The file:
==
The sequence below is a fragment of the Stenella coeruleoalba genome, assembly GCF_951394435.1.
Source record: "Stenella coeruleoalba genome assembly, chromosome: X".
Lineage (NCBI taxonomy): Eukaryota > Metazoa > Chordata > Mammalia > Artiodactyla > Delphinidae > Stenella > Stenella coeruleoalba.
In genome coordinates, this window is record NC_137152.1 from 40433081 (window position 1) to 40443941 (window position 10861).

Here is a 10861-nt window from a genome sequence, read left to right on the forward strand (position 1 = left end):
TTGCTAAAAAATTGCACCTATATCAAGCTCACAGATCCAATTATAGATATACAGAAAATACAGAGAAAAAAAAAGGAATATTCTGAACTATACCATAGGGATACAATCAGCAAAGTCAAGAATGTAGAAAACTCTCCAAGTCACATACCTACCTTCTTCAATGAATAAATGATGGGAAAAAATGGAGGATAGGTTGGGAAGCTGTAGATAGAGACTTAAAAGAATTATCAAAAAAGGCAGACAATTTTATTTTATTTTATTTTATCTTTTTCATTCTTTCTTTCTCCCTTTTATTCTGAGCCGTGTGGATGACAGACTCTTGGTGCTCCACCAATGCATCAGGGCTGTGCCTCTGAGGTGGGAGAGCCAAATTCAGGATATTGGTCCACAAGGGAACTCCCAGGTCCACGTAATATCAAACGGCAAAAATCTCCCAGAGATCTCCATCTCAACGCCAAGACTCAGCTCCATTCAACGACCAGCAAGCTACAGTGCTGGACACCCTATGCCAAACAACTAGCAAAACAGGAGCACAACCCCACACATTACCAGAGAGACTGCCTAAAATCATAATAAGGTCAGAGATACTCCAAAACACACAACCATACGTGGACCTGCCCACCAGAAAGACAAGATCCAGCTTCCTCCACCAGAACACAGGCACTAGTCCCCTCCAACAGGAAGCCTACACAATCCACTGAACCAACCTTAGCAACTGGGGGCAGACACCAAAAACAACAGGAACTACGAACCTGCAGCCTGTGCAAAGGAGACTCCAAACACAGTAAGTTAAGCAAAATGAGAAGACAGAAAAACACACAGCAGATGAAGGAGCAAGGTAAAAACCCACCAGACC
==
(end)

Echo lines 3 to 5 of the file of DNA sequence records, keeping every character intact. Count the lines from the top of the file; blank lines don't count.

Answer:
Lineage (NCBI taxonomy): Eukaryota > Metazoa > Chordata > Mammalia > Artiodactyla > Delphinidae > Stenella > Stenella coeruleoalba.
In genome coordinates, this window is record NC_137152.1 from 40433081 (window position 1) to 40443941 (window position 10861).

Here is a 10861-nt window from a genome sequence, read left to right on the forward strand (position 1 = left end):